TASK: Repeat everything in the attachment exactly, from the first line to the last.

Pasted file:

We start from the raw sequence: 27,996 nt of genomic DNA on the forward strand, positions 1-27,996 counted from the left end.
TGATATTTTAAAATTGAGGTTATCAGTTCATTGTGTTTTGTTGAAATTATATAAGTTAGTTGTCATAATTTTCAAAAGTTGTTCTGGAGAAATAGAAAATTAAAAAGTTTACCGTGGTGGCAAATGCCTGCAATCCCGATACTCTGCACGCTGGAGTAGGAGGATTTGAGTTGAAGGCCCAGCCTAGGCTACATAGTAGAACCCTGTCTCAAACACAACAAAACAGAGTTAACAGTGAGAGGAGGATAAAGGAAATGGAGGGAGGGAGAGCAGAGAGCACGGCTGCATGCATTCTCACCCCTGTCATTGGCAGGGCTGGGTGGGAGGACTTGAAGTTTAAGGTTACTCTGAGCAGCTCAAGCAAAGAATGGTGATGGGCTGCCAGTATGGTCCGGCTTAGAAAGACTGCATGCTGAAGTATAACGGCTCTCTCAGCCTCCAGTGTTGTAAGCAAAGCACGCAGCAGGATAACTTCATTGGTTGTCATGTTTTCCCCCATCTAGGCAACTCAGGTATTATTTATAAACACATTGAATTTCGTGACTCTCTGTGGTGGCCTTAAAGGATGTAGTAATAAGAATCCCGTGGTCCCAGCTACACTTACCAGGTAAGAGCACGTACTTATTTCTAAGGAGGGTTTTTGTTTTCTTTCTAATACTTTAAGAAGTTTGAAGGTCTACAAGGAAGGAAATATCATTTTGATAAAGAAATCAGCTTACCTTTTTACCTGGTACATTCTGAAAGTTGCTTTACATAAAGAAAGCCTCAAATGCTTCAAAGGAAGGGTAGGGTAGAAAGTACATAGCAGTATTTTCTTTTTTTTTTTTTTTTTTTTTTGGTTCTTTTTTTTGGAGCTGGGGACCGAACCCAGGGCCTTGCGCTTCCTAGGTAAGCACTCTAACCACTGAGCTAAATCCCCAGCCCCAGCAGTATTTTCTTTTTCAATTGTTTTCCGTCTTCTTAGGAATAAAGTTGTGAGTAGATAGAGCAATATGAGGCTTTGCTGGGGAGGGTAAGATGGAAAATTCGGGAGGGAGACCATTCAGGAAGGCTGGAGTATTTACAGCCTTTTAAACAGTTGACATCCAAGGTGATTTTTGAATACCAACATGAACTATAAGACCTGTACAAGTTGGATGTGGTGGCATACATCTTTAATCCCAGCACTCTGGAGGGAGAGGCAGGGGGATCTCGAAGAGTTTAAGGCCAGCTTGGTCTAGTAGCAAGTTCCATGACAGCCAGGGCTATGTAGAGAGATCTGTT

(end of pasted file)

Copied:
We start from the raw sequence: 27,996 nt of genomic DNA on the forward strand, positions 1-27,996 counted from the left end.
TGATATTTTAAAATTGAGGTTATCAGTTCATTGTGTTTTGTTGAAATTATATAAGTTAGTTGTCATAATTTTCAAAAGTTGTTCTGGAGAAATAGAAAATTAAAAAGTTTACCGTGGTGGCAAATGCCTGCAATCCCGATACTCTGCACGCTGGAGTAGGAGGATTTGAGTTGAAGGCCCAGCCTAGGCTACATAGTAGAACCCTGTCTCAAACACAACAAAACAGAGTTAACAGTGAGAGGAGGATAAAGGAAATGGAGGGAGGGAGAGCAGAGAGCACGGCTGCATGCATTCTCACCCCTGTCATTGGCAGGGCTGGGTGGGAGGACTTGAAGTTTAAGGTTACTCTGAGCAGCTCAAGCAAAGAATGGTGATGGGCTGCCAGTATGGTCCGGCTTAGAAAGACTGCATGCTGAAGTATAACGGCTCTCTCAGCCTCCAGTGTTGTAAGCAAAGCACGCAGCAGGATAACTTCATTGGTTGTCATGTTTTCCCCCATCTAGGCAACTCAGGTATTATTTATAAACACATTGAATTTCGTGACTCTCTGTGGTGGCCTTAAAGGATGTAGTAATAAGAATCCCGTGGTCCCAGCTACACTTACCAGGTAAGAGCACGTACTTATTTCTAAGGAGGGTTTTTGTTTTCTTTCTAATACTTTAAGAAGTTTGAAGGTCTACAAGGAAGGAAATATCATTTTGATAAAGAAATCAGCTTACCTTTTTACCTGGTACATTCTGAAAGTTGCTTTACATAAAGAAAGCCTCAAATGCTTCAAAGGAAGGGTAGGGTAGAAAGTACATAGCAGTATTTTCTTTTTTTTTTTTTTTTTTTTTTGGTTCTTTTTTTTGGAGCTGGGGACCGAACCCAGGGCCTTGCGCTTCCTAGGTAAGCACTCTAACCACTGAGCTAAATCCCCAGCCCCAGCAGTATTTTCTTTTTCAATTGTTTTCCGTCTTCTTAGGAATAAAGTTGTGAGTAGATAGAGCAATATGAGGCTTTGCTGGGGAGGGTAAGATGGAAAATTCGGGAGGGAGACCATTCAGGAAGGCTGGAGTATTTACAGCCTTTTAAACAGTTGACATCCAAGGTGATTTTTGAATACCAACATGAACTATAAGACCTGTACAAGTTGGATGTGGTGGCATACATCTTTAATCCCAGCACTCTGGAGGGAGAGGCAGGGGGATCTCGAAGAGTTTAAGGCCAGCTTGGTCTAGTAGCAAGTTCCATGACAGCCAGGGCTATGTAGAGAGATCTGTT